Richard is very pleased with the boat, and some of the ideas he incorporated into his boat, are now being included in further production versions.

Tek-35 Racer/Cruiser Catamaran
True composite boat with double hull pleasure

This article appeared in Canadian Yachting Magazine Winter 2000

My design reviews in Canadian Yachting are normally based on drawings alone. Since the comments focus on the merits of the design philosophy, visiting or sailing on the boat is not a pre-requisite. However, Eugene Tekatch convinced me to come down to see his newborn (but no long in gestation) Tek-35 Catamaran, and it was a good thing that I did. Although I had access to the original drawings, after five years of development and building three custom versions of the boat, the deck, sail plan and interior had all significantly changed. It was important to see it in its final configuration. I was very intrigued by the construction process - there was no way I could have imagined its detail and complexity. Read more

Our Search, Our Goal By JEAN and MITCH LEAVITT

This article appeared in MULTIHULLS January/February 1997

It was time for a change. We both wanted to do something different. Eventually my wife Jean and I decided it was time to go cruising, rather than wait until retirement to fulfill that dream. Once we made the decision to break away it seemed like such an obvious decision, we wondered why it had been so hard to reach. Two years earlier we had sold our 35' monohull. We loved the boat, but had too little time to use her. Now we needed a boat for extended cruising. Read more


This article appeared in MULTIHULLS World N° 47 July 1993 featuring a TEST review of the TEK35 written by François Richard.

In many ways the Tektron 35 is a very special catamaran on the more and more creative and productive market which is currently offered. Seen in La Rochelle in September 92 during the Grand Pavois show, this catamaran of the third kind will not in principal break any sales records but has the potential to please those enthusiasts who do not find what they are looking for in current cruising multihull catalogues. Read more.

CN Tower to Bermuda

This article appeared in MULTIHULL INTERNATIONAL VOL.25 NO.295 AUGUST 1992 written by ALISTAIR WOOD.

THE FIRST EUROPEAN specification Tektron 35E looked superb floating by the dock at the Royal Hamilton Yacht Club as the delivery crew arrived in Canada for the start of an epic journey to the Mediterranean via the inland waterways to New York. Owned by Katamaran Konstructions GmbH, the Vienna based European agents, Tektron was to undergo the ultimate test: a Transatlantic passage en route for the La Rochelle Boat Show in September of this year. Read more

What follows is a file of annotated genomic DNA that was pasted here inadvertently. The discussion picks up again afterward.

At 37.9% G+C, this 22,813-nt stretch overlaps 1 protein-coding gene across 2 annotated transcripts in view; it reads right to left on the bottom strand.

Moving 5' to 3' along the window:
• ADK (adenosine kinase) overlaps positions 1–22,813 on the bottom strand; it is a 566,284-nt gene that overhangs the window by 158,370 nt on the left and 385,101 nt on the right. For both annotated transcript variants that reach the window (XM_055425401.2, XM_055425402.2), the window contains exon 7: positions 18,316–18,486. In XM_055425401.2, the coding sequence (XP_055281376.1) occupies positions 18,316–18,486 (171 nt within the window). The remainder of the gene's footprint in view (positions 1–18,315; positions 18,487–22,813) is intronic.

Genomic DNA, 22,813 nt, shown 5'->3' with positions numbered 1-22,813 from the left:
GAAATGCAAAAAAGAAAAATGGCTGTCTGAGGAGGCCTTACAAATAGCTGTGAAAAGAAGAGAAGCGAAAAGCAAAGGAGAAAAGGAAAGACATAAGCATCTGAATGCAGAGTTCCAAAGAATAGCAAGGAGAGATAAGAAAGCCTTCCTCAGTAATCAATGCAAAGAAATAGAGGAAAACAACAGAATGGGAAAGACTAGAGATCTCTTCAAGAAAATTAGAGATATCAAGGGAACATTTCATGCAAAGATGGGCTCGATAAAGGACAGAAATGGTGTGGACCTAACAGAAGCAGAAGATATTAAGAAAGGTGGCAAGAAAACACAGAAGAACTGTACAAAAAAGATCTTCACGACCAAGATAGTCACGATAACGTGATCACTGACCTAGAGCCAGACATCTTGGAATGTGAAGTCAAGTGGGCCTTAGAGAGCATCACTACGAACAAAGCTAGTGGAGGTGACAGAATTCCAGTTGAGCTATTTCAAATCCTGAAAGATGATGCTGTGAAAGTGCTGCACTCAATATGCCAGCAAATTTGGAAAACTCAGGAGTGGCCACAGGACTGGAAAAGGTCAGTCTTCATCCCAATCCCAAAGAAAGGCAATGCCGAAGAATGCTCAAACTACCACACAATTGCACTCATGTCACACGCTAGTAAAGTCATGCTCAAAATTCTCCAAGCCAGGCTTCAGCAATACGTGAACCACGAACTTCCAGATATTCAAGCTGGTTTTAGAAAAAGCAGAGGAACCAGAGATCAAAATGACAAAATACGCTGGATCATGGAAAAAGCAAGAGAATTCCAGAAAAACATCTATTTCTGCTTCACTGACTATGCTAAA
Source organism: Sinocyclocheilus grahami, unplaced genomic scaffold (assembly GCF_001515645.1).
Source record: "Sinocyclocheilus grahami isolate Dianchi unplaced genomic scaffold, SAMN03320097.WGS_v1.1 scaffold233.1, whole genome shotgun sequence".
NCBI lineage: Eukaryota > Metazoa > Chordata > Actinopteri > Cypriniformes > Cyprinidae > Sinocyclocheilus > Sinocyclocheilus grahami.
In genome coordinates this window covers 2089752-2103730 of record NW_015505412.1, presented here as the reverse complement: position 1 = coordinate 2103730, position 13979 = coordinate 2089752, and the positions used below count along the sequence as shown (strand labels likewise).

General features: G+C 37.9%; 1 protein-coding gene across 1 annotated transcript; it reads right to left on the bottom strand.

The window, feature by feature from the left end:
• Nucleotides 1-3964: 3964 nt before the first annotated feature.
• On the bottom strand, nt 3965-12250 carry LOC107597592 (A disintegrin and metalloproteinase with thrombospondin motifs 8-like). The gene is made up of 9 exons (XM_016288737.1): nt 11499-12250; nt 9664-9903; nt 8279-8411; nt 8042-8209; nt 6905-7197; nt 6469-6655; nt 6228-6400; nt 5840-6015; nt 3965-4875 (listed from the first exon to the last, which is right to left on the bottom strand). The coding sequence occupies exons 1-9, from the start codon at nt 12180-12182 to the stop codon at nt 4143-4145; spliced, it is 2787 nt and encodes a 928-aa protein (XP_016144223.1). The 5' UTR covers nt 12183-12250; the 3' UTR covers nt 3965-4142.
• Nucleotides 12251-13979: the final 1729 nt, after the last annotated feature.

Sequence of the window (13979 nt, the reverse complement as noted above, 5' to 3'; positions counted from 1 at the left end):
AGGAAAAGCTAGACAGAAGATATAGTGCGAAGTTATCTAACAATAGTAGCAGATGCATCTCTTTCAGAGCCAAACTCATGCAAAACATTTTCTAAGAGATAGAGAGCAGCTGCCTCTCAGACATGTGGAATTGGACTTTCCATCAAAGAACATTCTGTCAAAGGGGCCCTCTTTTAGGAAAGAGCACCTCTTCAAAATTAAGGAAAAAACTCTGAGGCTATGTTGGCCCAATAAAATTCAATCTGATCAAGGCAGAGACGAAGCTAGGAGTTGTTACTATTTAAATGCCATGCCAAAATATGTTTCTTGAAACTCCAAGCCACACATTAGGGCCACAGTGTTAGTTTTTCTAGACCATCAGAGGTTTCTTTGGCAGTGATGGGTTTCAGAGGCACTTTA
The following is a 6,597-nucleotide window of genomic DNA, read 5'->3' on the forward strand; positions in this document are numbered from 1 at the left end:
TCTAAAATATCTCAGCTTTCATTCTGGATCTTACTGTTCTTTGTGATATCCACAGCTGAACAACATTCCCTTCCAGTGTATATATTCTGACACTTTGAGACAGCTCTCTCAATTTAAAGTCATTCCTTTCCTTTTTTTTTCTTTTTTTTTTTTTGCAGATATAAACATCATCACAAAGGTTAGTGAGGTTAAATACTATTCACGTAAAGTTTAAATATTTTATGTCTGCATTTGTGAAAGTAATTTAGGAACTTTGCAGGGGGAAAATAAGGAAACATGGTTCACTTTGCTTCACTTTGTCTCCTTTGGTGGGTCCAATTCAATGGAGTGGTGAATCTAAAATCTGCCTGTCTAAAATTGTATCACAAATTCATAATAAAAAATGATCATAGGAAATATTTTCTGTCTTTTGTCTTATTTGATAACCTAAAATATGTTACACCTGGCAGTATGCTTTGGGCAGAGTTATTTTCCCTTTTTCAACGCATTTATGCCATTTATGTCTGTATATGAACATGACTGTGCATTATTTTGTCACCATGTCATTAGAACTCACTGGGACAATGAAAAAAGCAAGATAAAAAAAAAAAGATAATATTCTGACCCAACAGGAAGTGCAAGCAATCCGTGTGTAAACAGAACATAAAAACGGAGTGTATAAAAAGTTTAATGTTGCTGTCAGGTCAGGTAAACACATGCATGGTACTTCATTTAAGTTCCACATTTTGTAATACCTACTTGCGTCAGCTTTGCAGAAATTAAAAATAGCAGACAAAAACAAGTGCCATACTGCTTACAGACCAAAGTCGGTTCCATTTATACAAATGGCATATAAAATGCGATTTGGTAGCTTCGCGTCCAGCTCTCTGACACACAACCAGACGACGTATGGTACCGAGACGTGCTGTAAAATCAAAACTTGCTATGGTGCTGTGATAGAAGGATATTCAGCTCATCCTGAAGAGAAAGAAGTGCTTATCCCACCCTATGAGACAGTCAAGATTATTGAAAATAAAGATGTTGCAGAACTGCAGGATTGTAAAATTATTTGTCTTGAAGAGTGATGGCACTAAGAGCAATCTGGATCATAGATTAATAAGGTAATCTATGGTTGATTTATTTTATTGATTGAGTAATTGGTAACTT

Fast Cruising Cat .....

This article appeared in MULTIHULL INTERNATIONAL VOL.23 NO.264 JANUARY 1990 designed by JOHN SHUTTLEWORTH.

ONE OF THE MAIN AIMS of this new design (writes John Shuttleworth) was to produce a boat with comfortable living accommodation space with as little sacrifice as possible to sailing performance, windward ability and seakeeping qualities. Read more

Multihull Performance Comparison and Rating Rules


I have been asked many times to talk about Performance comparisons and Rating Rules, so I will begin by discussing some of the ideas that went into the new MOCRA rating rule.

Read more from parts : 1  2  3


This article appeared in MULTIHULLS VOL.10 NO.1 JANUARY/FEBRUARY 1984 written by JOHN SHUTTLEWORTH.

Over the last few years I have seen many questions (published in various yachting magazines) regarding multihull performance, and as a designer I am invariably asked 'how fast will she go?' and 'what is the weight carrying capacity?'.

Read more from parts : 1  2  3
Charts from article: Fig 1  Fig 2



Formulae for evaluating light racing boats are examined.

Read more from parts : 1  2  3  4

  Multihull Design Considerations for Seaworthiness


This Paper evaluates how a multihull performs in waves with respect to rolling and pitching. Stability is evaluated both in relation to wind and wave action. In particular reference will be made to Prof. Marchaj's recent work - 'Seaworthiness the Forgotten Factor.' Multihulls are studied under the same criteria as monohulls are evaluated in the book, giving a clear comparison between old and new multihull designs, and monohulls, particularly with regard to capsize in wind and waves. Other factors affecting seaworthiness, such as pitching, surfing, rolling, yawing etc, are discussed. Read more.


This article appeared in MULTIHULLS VOL.11 NO.1 JANUARY/FEBRUARY 1985 written by JOHN SHUTTLEWORTH.

Many people wonder about what the benefits of ocean races are to ordinary sailors. Races like the OSTAR and La Route du Rhum, where enormous sums of money are spent on the latest technology, materials, and systems, to assist the shorthanded sailors to sail boats as fast and as safely as possible.

Read more from parts : 1  2


This article appeared in MULTIHULLS VOL.9 NO.1 JANUARY/FEBRUARY 1983 written by JOHN SHUTTLEWORTH.

All yachts must work in harmony with the sea: both in flow and in motion. The boat that does it best, and harnesses the forces of nature to her advantage (rather than opposes them), will surely be faster for it.

Read more from parts : 1  2  3  4